Mr. Joachim Harnack, Mr. Sérgio Pereira. Leite, Ms. Stefania Fabrizio, Ms. Luisa Zanforlin, Mr. Girma Begashaw, and Mr. Anthony J. Pellechio

Abstract

In 1992 Ghana held its first elections in over a decade, taking a decisive step in the return to democratic rule. Although many countries in Africa moved to democracy in the 1990s, Ghana had reached that point only after a virtual meltdown in the early 1980s. What has been all the more laudable in Ghana’s case is therefore the steady progress since the return to democratic rule in enhancing a democratic environment.

Mrs. Ritha S. Khemani, Mr. Sanjeev Gupta, Mr. Calvin A McDonald, Mr. Louis Dicks-Mireaux, and Marijn Verhoeven

Abstract

Sound economic policies favor both growth and the poor. The contribution of macroeconomic and structural reforms to long-run economic growth and poverty reduction is now well established. Research has demonstrated that low fiscal deficits and price stability promote economic growth,6 and economic growth is the most significant single element that contributes to poverty reduction.7 Macroeconomic adjustment generally benefits the poor.8 Dismantling product and factor market rigidities helps reduce poverty by increasing not only the supply of essential goods, but also the poor’s access to them.9 In addition, based on cross-country studies, there is increasing evidence that lower inflation also enhances income equality (Milanovic, 1994; Bulír and Gulde, 1995; Sarel, 1997; Bulír, 1998; and Guitán, 1998).

Mr. Benedict J. Clements, Ms. Gabriela Inchauste, Ms. Nita Thacker, Mr. Thomas William Dorsey, Mr. Shamsuddin Tareq, Mr. Emanuele Baldacci, Mr. Sanjeev Gupta, and Mr. Mark W. Plant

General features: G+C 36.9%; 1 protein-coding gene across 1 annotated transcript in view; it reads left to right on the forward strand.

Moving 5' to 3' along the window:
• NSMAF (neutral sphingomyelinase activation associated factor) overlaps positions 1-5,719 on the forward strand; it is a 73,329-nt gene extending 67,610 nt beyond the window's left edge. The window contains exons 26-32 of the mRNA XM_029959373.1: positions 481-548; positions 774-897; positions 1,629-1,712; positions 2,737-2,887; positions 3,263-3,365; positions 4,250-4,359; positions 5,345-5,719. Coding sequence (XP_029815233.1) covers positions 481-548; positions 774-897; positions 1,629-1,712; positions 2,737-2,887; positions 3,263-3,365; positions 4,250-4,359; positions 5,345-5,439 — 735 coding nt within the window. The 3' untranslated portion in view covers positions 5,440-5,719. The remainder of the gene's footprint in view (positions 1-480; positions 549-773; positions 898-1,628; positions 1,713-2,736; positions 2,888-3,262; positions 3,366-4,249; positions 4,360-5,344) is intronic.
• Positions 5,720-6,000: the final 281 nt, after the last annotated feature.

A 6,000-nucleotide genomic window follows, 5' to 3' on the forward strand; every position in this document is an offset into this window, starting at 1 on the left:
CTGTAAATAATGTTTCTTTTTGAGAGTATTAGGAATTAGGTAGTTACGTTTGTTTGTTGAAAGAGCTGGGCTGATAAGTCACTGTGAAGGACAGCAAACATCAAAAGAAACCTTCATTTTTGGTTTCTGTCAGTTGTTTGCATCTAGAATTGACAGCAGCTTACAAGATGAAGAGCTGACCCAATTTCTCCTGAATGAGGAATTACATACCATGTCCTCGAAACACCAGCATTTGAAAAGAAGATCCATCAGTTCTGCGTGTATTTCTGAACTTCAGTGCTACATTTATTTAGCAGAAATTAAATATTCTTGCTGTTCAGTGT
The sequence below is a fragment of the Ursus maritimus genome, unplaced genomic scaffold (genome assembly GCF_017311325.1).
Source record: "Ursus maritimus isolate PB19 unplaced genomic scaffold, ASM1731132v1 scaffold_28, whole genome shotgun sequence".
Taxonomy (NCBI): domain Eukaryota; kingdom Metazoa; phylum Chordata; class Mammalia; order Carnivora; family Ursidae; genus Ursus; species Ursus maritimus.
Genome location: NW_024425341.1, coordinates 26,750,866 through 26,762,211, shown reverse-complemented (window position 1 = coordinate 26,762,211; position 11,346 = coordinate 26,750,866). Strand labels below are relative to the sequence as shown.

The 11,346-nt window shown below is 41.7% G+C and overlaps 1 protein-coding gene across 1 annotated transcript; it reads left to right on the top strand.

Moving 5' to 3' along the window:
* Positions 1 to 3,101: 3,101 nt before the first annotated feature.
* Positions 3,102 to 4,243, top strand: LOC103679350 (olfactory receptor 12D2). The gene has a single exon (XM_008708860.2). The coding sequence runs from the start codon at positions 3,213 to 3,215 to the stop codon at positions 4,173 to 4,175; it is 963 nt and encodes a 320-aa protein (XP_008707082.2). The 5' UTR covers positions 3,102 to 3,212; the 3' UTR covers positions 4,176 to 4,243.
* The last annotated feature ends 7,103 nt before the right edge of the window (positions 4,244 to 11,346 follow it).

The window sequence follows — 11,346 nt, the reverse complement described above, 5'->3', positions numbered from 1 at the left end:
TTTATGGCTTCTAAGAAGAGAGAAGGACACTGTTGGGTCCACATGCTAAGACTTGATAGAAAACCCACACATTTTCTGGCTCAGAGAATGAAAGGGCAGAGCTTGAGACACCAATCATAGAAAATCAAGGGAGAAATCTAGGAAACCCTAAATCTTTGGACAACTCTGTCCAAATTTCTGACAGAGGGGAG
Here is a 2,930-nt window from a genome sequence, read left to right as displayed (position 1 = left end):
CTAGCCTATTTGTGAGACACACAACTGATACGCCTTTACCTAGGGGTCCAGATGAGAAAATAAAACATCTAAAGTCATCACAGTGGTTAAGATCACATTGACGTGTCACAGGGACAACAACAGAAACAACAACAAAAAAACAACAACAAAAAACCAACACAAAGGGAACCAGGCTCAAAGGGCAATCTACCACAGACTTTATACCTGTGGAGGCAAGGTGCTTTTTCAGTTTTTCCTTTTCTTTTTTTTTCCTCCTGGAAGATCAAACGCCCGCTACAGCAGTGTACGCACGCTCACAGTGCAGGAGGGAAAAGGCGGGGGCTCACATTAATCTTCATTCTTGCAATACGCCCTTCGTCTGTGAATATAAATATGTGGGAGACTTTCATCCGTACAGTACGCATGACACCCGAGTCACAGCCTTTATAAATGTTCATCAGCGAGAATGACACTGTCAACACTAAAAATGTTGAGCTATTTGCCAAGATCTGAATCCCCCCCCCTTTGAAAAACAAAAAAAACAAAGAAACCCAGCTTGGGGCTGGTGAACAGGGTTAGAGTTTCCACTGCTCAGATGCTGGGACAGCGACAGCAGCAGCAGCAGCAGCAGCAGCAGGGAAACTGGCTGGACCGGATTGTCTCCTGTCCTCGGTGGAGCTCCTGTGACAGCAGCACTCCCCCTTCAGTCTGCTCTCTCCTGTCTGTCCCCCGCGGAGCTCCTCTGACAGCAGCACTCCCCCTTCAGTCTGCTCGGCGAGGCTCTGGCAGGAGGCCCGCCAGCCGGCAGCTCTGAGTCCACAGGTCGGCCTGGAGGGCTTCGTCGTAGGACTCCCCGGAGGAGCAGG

Abstract

In reviewing the implementation of the key features, the analysis focuses on the extent to which program design in PRGF-supported programs has been consistent with these goals. Because of the early stage of the transformation from the ESAF, it is not yet possible to consider questions about how the PRGF has affected poverty and growth. The process of transformation from the ESAF to the PRGF is ongoing, and in many respects it is still at an early stage—a large majority of PRGF-supported programs in place are either new PRGF-supported arrangements that have not yet reached their first review or ESAF-supported arrangements that have been transformed into PRGF-supported arrangements in midstream.1 Nevertheless, an attempt has been made to evaluate outcomes in relation to objectives wherever data were available (mostly in the fiscal area).

Mr. Joachim Harnack, Mr. Sérgio Pereira. Leite, Ms. Stefania Fabrizio, Ms. Luisa Zanforlin, Mr. Girma Begashaw, and Mr. Anthony J. Pellechio

Abstract

The high-profile political process that launched constitutional democracy in the 1990s and generated Ghana– Vision 2020 placed poverty reduction at the center of economic policy. The main themes of Ghana– Vision 2020 were economic growth, investment in human capital, rural development, and an enabling environment for private entrepreneurship and investment. These themes were carried into the medium-term program for the first five-year period of the strategy, 1996–2000, with human development as the focus for efforts at poverty reduction (Government of Ghana, 1997a). The basic goals in this area were to improve health, life expectancy, and the capabilities of all persons; eliminate extreme deprivation; and ensure an equitable distribution of the benefits of development.

Mr. Jan Kees Martijn, Gabriel Di Bella, Mr. Shamsuddin Tareq, Mr. Benedict J. Clements, and Mr. Abebe Aemro Selassie

Abstract

PRGF-supported programs in the 15 mature stabilizers during 2000–03 have generally sought to consolidate macroeconomic stability and foster growth. By and large, growth outcomes have been in line with program targets. Reflecting favorable initial conditions, there has been limited emphasis on further disinflation. On the fiscal front, programs have sought to increase capital spending, but have not been generally successful. Developments in the external accounts have been less favorable; while external reserves have increased, current account deficits have remained too large to ensure external viability even after debt relief from the enhanced HIPC Initiative. The rest of this section discusses these stylized facts in more detail.